clouds

High performance

Plane Flashing light Flashing light

Going the distance

The Airbus A321neoLR has the longest range of any single-aisle jetliner, at 7,400 km (3,996 nm). In one year, an Air Transat Airbus A321neoLR can transport as many passengers between Canada and Europe as the population of Moncton, N.B.—about 140,000 people.

Speed matters

The Airbus A321neoLR can travel up to 902 km/h (560 mph), with a long-range cruising speed of 858 km/h (533 mph)—that’s about 80% of the speed of sound.

Flying high

The cruising altitude reached by an Airbus A321neoLR is 11,887 m (39,000 ft). That’s as high as 21½ CN Towers stacked on top of each other.

Propelled by excellence

Thrust reverser

Reverses the engine fan’s airflow, slowing down the aircraft after touchdown.

Exhaust nozzle

The energy-depleted air from the compressor meets the colder air from the bypass duct and is expelled out the nozzle. This provides the thrust that moves the engine forward.

Turbines

The hot gases then pass through the turbines, which cause the blades of the compressor and fan to rotate, since they’re all attached to the same shaft.

Combustion chamber

Fuel is then injected to the compressed air in the combustion chamber, and this air-fuel mixture is ignited. The fuel burns with the oxygen in the compressed air, producing a hot, rapidly expanding gas flow.

Fan

The fan sucks in air and separates it into two parts. The first part goes through the engine core, and the second part goes through a duct to the back of the engine.

Air compressor

The air that goes through the core enters a compressor, a series of blades attached to a shaft. The compressor squeezes the air into a smaller area, increasing the pressure and sending it into the combustion chamber.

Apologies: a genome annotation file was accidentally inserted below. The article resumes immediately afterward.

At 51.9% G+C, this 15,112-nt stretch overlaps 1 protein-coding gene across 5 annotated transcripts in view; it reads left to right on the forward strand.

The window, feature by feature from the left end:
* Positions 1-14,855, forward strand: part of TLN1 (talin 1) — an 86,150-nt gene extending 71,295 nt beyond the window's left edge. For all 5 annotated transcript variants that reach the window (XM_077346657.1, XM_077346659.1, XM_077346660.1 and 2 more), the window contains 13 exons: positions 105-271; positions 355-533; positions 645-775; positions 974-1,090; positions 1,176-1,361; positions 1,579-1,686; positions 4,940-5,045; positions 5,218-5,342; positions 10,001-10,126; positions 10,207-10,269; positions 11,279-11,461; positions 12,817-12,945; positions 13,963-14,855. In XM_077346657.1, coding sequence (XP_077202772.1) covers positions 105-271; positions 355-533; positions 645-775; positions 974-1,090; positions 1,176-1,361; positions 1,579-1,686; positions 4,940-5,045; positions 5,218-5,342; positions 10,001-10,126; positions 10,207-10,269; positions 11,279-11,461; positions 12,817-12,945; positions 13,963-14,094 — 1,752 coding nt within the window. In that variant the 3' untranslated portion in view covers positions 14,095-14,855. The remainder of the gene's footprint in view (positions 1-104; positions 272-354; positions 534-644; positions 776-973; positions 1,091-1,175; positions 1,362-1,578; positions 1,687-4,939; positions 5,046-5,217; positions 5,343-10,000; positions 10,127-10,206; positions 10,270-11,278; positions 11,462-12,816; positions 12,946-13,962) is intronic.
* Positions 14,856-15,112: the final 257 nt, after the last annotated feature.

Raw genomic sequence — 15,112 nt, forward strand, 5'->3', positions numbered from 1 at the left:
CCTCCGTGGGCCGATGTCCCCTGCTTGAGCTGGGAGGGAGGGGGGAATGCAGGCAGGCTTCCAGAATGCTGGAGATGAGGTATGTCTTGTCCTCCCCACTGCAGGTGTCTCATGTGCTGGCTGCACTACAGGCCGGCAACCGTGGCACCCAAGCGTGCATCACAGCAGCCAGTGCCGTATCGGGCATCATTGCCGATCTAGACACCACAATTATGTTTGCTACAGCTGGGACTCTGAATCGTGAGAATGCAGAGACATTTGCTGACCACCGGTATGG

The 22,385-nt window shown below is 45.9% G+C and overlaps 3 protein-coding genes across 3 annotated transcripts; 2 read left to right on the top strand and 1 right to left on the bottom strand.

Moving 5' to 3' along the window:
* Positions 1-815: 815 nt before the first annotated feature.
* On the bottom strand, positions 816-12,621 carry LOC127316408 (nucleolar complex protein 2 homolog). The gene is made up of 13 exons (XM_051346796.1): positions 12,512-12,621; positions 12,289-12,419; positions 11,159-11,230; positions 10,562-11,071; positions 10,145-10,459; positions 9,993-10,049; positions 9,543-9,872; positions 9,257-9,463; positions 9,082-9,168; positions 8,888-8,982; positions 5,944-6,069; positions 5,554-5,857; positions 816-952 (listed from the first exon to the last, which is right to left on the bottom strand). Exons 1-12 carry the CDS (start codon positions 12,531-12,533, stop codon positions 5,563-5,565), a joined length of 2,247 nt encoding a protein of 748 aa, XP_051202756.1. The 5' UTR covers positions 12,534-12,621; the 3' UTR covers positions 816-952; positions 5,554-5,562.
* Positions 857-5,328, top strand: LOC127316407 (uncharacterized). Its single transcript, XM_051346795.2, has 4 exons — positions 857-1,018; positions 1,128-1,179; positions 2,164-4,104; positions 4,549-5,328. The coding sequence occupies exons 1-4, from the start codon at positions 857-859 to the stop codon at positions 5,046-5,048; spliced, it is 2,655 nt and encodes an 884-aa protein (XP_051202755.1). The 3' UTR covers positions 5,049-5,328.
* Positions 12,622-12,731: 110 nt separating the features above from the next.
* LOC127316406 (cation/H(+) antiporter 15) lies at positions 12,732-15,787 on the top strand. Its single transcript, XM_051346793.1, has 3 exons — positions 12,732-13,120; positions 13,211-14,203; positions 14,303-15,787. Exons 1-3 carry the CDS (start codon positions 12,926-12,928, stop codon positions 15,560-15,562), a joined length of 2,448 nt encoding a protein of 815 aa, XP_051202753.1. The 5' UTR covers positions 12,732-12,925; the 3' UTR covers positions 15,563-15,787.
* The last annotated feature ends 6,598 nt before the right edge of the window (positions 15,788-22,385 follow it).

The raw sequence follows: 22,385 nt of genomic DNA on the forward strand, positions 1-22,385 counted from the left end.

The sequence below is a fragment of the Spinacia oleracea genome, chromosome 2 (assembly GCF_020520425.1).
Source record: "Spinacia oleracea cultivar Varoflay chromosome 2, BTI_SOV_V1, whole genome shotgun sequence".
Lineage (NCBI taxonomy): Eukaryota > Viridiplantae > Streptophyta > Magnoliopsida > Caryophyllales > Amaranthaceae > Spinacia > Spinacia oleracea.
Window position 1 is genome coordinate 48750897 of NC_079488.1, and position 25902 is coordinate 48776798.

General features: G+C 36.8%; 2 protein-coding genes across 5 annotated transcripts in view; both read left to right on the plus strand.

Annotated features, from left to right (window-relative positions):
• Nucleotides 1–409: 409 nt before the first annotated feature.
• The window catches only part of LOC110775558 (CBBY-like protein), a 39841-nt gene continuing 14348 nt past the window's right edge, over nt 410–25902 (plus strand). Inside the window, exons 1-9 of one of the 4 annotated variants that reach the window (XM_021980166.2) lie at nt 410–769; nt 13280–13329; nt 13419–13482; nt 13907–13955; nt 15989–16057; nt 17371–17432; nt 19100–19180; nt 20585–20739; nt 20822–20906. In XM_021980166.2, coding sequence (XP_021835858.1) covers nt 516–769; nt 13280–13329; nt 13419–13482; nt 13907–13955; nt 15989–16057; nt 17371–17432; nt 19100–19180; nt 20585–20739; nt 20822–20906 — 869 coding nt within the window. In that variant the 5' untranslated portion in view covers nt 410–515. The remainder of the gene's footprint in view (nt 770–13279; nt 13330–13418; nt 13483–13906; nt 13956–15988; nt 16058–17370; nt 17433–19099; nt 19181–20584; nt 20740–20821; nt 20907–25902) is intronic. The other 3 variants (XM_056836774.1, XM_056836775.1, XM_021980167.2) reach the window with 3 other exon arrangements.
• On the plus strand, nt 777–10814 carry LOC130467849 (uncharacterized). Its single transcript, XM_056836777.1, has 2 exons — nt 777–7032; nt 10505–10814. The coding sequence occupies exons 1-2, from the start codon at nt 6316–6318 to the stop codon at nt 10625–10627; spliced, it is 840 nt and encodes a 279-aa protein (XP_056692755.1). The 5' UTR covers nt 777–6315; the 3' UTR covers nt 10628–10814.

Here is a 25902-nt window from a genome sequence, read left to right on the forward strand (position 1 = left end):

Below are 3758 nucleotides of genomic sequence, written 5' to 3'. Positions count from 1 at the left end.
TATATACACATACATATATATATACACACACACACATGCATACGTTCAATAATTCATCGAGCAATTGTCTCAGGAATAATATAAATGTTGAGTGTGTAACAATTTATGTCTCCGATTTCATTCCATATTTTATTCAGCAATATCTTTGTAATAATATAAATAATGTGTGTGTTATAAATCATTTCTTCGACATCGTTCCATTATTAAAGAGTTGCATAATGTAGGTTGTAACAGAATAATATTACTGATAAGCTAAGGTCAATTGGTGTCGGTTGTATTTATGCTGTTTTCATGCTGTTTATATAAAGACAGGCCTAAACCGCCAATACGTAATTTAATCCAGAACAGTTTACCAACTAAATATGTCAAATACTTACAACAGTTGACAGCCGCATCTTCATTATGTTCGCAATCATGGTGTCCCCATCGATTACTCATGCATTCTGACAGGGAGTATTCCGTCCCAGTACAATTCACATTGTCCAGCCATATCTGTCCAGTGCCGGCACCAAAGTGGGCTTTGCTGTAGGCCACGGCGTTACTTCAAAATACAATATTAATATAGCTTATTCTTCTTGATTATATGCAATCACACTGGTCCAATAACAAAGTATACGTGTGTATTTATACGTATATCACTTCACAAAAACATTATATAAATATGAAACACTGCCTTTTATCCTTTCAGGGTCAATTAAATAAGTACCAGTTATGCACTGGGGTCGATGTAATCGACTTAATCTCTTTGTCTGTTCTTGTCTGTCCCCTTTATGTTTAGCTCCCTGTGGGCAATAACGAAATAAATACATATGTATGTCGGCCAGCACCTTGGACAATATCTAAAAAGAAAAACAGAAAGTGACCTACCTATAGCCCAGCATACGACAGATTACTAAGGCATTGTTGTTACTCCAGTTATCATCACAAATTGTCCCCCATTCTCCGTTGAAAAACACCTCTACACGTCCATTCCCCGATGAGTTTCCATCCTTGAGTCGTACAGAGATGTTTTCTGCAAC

Advanced engineering

The Airbus A321neoLR is powered by two Pratt & Whitney PW1133G-JM geared turbofans, with a maximum thrust of 145 KN (32,700 pounds of thrust) each propelling the aircraft through the air.

Cool, but just how powerful are we talking about?

It rivals 28 F1 race cars in horsepower.

The electric power produced by both engines could supply electricity for 30 standard apartments.

Its thrust could theoretically keep 80 pianos suspended in mid-air against the force of gravity.

Yeah. That’s powerful.

We’re big fans

The diameter of an Airbus A321neoLR’s engine fan is 2.07 m (6.79 ft)—that’s larger than most business jet cabins.

Its blades during takeoff spin 11 times faster than a typical washing machine during the spin cycle.

A bigger fan brings you a quieter engine, reducing noise in the cabin and communities by 50%.

50%

less NOx emissions

The engines burn 15% less fuel, reduce NOx emissions by 50% and produce 5,000 fewer tonnes of CO2.

The evolution of a fleet